Calculation of minimum reserve requirements
The amount used as the basis for calculating a bank’s minimum reserve requirements (i.e. the reserve base) must include all liabilities arising from taking in funds from other parties (regardless of maturity and currency), which are:
- own issues or debt securities
The reserve base does not include banks’ liabilities vis-à-vis other banks subject to the Eurosystem’s minimum reserve requirements (above all interbank deposits) as well as liabilities vis-à-vis the ECB and the national central banks.
The banks required to hold minimum reserves calculate their reserve base at the end of each month and report it to the OeNB.
The minimum reserve system applies a positive reserve coefficient and a coefficient of 0. The coefficients are set by the ECB and can range from 0% to 10%. The positive coefficient used to be 2% until December 2011, when it was lowered to 1%.
The 1% coefficient applies to:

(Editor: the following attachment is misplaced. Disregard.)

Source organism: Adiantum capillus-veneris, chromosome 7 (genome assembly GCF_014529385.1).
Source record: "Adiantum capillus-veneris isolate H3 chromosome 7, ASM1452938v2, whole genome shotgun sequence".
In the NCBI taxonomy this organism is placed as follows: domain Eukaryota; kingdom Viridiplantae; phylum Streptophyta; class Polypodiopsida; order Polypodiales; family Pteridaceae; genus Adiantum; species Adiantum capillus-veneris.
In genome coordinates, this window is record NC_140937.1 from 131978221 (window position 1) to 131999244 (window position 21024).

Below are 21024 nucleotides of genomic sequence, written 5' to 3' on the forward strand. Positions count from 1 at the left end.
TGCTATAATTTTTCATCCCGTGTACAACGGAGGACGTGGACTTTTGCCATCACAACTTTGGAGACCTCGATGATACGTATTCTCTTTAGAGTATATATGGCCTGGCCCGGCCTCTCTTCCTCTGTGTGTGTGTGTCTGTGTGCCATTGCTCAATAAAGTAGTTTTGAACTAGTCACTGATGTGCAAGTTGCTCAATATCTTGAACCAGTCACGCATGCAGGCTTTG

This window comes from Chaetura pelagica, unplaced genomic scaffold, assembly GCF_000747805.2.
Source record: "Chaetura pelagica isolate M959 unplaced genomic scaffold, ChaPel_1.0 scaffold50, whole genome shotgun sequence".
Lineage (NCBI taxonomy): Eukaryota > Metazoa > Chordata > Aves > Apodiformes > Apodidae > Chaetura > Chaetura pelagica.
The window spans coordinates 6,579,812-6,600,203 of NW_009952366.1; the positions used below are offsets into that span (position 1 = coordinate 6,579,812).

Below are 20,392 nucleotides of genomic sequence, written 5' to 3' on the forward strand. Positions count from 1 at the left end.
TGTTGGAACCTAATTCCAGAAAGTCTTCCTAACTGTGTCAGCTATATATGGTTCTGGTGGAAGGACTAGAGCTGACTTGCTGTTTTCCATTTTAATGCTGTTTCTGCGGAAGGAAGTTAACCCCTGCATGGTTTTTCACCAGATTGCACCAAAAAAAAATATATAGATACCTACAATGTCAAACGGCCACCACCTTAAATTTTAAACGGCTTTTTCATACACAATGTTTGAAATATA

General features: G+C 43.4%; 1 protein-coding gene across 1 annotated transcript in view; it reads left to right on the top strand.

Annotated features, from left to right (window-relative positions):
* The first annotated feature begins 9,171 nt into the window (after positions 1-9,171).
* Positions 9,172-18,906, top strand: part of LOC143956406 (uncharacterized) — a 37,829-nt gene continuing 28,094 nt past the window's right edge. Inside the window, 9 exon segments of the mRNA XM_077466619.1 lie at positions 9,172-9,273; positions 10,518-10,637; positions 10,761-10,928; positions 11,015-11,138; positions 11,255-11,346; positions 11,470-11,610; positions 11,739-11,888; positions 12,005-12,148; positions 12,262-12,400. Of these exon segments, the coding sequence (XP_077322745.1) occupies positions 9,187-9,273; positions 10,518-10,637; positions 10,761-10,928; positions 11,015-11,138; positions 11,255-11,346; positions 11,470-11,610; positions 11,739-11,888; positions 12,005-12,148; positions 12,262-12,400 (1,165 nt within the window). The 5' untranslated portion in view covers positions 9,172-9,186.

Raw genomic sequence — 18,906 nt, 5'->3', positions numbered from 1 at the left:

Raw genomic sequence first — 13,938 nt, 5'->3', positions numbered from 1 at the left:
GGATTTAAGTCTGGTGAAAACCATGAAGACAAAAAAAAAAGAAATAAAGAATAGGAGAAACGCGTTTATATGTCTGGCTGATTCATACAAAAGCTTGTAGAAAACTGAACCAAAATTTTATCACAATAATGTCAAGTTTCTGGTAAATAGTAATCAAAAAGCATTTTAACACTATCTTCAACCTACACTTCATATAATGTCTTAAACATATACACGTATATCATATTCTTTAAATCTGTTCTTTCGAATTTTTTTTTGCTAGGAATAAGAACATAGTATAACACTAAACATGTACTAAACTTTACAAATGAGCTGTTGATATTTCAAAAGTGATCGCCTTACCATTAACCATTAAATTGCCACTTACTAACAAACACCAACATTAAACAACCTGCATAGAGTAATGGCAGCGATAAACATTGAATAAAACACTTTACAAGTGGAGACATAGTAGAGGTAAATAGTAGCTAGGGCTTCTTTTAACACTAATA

- deposits (overnight deposits and deposits with an agreed maturity or period of notice of up to 2 years)
- own issues and debt securities issued with a maturity of up to 2 years
The 0% coefficient applies to:
- deposits with an agreed maturity or period of notice of over 2 years
- own issues and debt securities issued with a maturity of over 2 years
This table provides an overview of the reserve base in Austria over time.
Minimum reserve requirement
Banks’ minimum reserve requirements are calculated by applying the reserve ratio to the minimum reserve base. Each bank may then deduct a lump sum allowance of EUR 100,000 from this amount, and the resulting reserve requirement is the actual amount of reserves they must hold with the central bank.
This table provides an overview of the minimum reserve requirements Austrian banks have had to fulfill over the past few years.